The story tells us that while the boy was a long way off, the Father was already looking for him, and when he saw him he went running – hiking up his robe, showing off those old bony knees, and when he gets to his son he hugs him and kisses him.  It is so familiar to us we anticipate it – but to Jesus’ first listeners it was unexpected, scandalous.  This is a surprise ending – not one person in a thousand would have completed the story with this ending.  The father is taking the shame of the son on himself.

Luke 15 is a commentary on Jn 3:16 – that the Father loved the world so much that he sent his own son.  I see in the Father’s run the terrible sprint from heaven to Calvary where Jesus died.

What matters to God?

There is another version of the story :

There was a father who had two boys.  One’s name was Joshua, Joshua was a good boy, he always did the father’s will.  The other boy was Adam, and Adam had a rebellious streak.  One day he said, “I’m doing it my way from now on!” And he slammed the door and walked out. 

But now the father, even though he still had Joshua, and Joshua perfectly kept the father’s will – there was a brokenness in the heart of the father – a gleam missing from his eye – he loved Adam so much and missed him so terribly.  Sometimes in the middle of the night Joshua would wake up and hear his father talking in his sleep, “Adam, where are you, Adam, come home.”  And Joshua knew that his father would never be the same without Adam.  And so Joshua started hanging around the marketplace, listening to people talk, seeing if he could pick up some piece of information about Adam’s whereabouts on the grapevine. 

One day at supper, Joshua looks into the eyes of his father and says, “Dad I’ve got some good news and some bad news:  The good news is, I know where Adam is.  The bad news is, he’s in the far country and he’s sick and living with pigs, and he’s not ever going to be able to make it back by himself.  He’s never going to be home with us again unless I go after him.” 

And because the father loved Adam so much, he sent Joshua.  Joshua went to the far country and he found Adam.  Adam was sick and feverish, laying on a filthy mat in the back of the barn.  Joshua cradled Adam’s head in his lap, and Adam woke up and looked up and said, “Joshua, what are you doing here?”  “I’ve come to bring you home.”  “I can’t make it, I’m too sick, I could never make the journey.”  “You can if I carry you.  That’s why I’m here.  I’ve come to carry you home.”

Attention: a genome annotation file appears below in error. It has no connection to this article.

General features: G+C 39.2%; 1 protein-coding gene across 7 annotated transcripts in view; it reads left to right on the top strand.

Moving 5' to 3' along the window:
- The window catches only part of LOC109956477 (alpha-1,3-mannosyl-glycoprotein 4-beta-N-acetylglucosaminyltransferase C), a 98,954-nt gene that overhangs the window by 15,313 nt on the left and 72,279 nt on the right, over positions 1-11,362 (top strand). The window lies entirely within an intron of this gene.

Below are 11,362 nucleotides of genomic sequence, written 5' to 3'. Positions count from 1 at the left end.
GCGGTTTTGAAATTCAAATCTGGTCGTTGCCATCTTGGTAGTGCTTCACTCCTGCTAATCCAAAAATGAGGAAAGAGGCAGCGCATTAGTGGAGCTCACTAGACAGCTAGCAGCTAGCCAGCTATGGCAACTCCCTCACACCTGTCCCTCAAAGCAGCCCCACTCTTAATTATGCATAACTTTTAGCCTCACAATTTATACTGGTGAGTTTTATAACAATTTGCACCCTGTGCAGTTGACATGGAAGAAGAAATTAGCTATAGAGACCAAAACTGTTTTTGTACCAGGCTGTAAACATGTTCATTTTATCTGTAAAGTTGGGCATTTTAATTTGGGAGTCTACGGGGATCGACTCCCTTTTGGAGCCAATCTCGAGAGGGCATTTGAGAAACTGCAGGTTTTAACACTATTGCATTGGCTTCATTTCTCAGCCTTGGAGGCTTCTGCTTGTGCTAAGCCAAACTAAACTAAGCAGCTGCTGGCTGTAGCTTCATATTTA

About that time the door of the barn bursts open and the pig farmer comes in and says, “Put that boy down, he belongs to me now.  He’s in my debt.”  Joshua stood up and looked the pig farmer in the eye, and said, “I don’t care how much he owes you, how hard I have to work, how filthy I have to get, I will pay off his debt and take him away from here.”  And it took a long time.  He got just as filthy and smelly as his brother.  But he paid off the debt.  And then he made a yoke in the shape of a cross and placed it on his back and placed Adam on it and carried his brother the miles back to his father’s home.  And the father saw both his boys coming down the road.  And he ran and smothered them with hugs and kisses and then he said, “There will never be a party like the party I will throw today.”

The Pharisees did not believe God was like that, or they wouldn’t have asked Jesus “why do you keep that kind of company?”

The conclusion is summarized in four words – PEOPLE MATTER TO GOD.

And what does it mean when a church values the same things God values?  We become ambassadors of God, modeling his nature, sharing his invitation of reconciliation.